HomeCoolingIs Your Home’s Temperature Affecting Your Sleep?
With Tucson summers reaching over 100 degrees outside, indoor temperature control is critical. While most people opt for daytime air conditioning relief, they shy away from staying cool at night. Scientists have studied the correlation between temperature and a sleep, and the resulting data points to one clear fact: the temperature of your bedroom affects both the quality and duration of sleep. If you suffer from insomnia or other sleep issues that keep you from getting a good night’s rest, you may want to consider adjusting the temperature of your home after the sun goes down.
It usually begins with a foot jutting out from under the covers, soon to be followed by a leg or two. Before you know it, you’ve thrown your blanket off entirely. These nighttime activities, while often forgotten before you wake up, are indicators that the temperature of your bedroom is keeping you awake at night.
Studies have shown that idyllic sleep patterns for maximum rest can be achieved by maintaining sleeping temperatures that are slightly colder than you may think. Not only are you more likely to stay asleep longer, you will probably have little-to-no difficulty falling asleep when you head off to bed.
While it seems counterintuitive to make your home an uncomfortable temperature at night, there are a few things you should know about body temperature regulation:
1. Your body works to regulate two temperatures: your “shell” or skin temperature, and your core temperature
2. Your body does its best to maintain optimal temperatures on its own, and your core temperature is often in contrast with your skin.
3. Scientific research has found that even if the skin temperature was hot or cold, as long as the core temperature remained in the “ideal” range, test subjects reported sleeping soundly.
4. Your body’s internal clock, otherwise known as the circadian rhythm, is responsible for keeping your body temperature up during the day and cooling it off at night. One of the ways that the body conserves energy at night is by lowering your core temperature one to two degrees.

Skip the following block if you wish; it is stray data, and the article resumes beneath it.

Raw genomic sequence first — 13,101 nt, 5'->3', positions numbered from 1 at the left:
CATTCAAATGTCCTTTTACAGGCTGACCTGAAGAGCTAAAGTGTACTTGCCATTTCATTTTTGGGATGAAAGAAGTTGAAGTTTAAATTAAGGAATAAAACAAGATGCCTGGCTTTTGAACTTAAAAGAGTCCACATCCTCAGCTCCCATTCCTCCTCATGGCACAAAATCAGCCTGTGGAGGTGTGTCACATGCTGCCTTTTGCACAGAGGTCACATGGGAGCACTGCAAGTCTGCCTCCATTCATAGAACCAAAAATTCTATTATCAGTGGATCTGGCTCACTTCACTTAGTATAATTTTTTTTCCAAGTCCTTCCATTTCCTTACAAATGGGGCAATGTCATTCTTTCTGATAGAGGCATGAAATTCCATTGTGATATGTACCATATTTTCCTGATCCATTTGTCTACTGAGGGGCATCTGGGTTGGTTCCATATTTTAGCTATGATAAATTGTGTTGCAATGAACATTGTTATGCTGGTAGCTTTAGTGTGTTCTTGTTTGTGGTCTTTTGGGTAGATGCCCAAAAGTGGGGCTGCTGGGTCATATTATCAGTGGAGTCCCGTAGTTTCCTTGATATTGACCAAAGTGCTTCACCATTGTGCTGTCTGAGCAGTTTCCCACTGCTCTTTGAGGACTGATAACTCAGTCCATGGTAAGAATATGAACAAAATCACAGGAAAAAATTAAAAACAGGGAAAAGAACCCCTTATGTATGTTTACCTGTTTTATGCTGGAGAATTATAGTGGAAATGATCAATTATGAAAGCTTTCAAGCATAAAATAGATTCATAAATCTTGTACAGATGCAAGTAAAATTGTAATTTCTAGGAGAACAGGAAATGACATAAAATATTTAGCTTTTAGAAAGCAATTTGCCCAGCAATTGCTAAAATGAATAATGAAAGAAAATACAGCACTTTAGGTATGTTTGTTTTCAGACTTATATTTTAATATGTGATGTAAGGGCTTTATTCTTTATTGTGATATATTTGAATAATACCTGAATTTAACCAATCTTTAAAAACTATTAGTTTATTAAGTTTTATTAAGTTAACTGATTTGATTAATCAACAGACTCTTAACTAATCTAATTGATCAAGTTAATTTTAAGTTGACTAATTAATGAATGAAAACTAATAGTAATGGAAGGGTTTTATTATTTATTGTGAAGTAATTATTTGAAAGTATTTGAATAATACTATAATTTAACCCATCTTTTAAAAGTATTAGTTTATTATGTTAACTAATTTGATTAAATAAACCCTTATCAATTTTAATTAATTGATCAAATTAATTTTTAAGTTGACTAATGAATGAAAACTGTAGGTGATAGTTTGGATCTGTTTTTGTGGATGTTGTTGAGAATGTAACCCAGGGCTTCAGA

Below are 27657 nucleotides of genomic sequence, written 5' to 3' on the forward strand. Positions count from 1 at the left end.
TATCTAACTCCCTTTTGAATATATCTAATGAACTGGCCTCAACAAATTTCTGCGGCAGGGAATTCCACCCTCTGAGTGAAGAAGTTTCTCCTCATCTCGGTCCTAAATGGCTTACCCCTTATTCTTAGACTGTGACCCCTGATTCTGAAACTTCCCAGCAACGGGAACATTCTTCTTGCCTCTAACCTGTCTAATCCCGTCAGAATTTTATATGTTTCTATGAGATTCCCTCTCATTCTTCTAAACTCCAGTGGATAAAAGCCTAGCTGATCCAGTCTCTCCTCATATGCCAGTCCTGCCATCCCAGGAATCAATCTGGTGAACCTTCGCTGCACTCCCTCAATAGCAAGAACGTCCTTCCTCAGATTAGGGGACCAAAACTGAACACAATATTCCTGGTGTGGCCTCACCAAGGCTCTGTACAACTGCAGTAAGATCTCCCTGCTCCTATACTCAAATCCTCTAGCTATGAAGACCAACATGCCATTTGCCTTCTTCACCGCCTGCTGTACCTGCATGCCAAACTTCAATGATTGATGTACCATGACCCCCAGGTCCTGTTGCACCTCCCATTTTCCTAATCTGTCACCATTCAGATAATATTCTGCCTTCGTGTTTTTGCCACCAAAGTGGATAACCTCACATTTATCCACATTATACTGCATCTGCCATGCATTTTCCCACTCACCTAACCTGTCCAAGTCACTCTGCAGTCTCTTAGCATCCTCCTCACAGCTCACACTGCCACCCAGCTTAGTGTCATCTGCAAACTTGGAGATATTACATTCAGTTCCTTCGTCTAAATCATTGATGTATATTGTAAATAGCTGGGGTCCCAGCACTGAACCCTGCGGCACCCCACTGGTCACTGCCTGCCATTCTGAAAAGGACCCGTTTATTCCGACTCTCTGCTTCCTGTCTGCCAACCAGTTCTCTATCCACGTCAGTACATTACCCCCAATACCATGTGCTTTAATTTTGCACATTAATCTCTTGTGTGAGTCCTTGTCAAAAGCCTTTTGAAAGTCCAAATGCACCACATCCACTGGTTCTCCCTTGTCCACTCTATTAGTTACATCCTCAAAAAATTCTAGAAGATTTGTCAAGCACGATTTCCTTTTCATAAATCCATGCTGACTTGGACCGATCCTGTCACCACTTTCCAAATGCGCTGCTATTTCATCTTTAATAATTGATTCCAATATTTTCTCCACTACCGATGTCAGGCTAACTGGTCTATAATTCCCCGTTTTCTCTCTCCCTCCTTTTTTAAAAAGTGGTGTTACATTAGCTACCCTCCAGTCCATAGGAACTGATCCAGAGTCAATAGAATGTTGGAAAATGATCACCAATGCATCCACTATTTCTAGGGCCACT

5. Your body temperature decreases in increments throughout the night, usually from 11 pm to 7 am. The average adult’s lowest body temperature is around 5 a.m.
6. You neither sweat nor shiver during natural REM sleep.
65 degrees is considered optimal for a good night’s sleep, though that level of comfort will vary from person to person. A good rule of thumb for nighttime temperature is to set your thermostat anywhere from 65 to 68 degrees. Drifting off in this temperature range allows your body to be, “thermally neutral,” meaning that it won’t have to work overtime to generate heat or cool the body down.
Don’t adjust that thermostat low enough to see your breath just yet, though. Keeping your bedroom too cold could be just as disruptive to sleep cycles. Be sure to minimize discomfort by trying varied temperatures and noting how you slept each morning.
According to the American Academy of Sleep Medicine, you should “think of your bedroom as a cave: It should be cool, quiet, and dark.”
Additional Considerations for Finding Your Perfect Sleep Temperature:
1. If you share a bedroom with someone, it is important to find a median temperature that allows both of you to sleep well.
2. Some pillows, like memory foam, can retain heat and add to nighttime temperature discomfort.
3. Keep windows and curtains closed during the summer months to preserve cooler nighttime temperatures.
4. Exercising right before bed causes your body’s core temperature to rise, which can throw off your circadian clock and lead a delay in falling asleep.
5. Consider adding a programmable thermostat to regulate air conditioning overnight to ensure maximum comfort while sleeping.
6. Your thermostat may not be in the right place to manage your bedroom temperatures. Your bedroom may be in a completely different part of your home from your thermostat, which are often found in cool hallways or by entrances which tend to be breezy.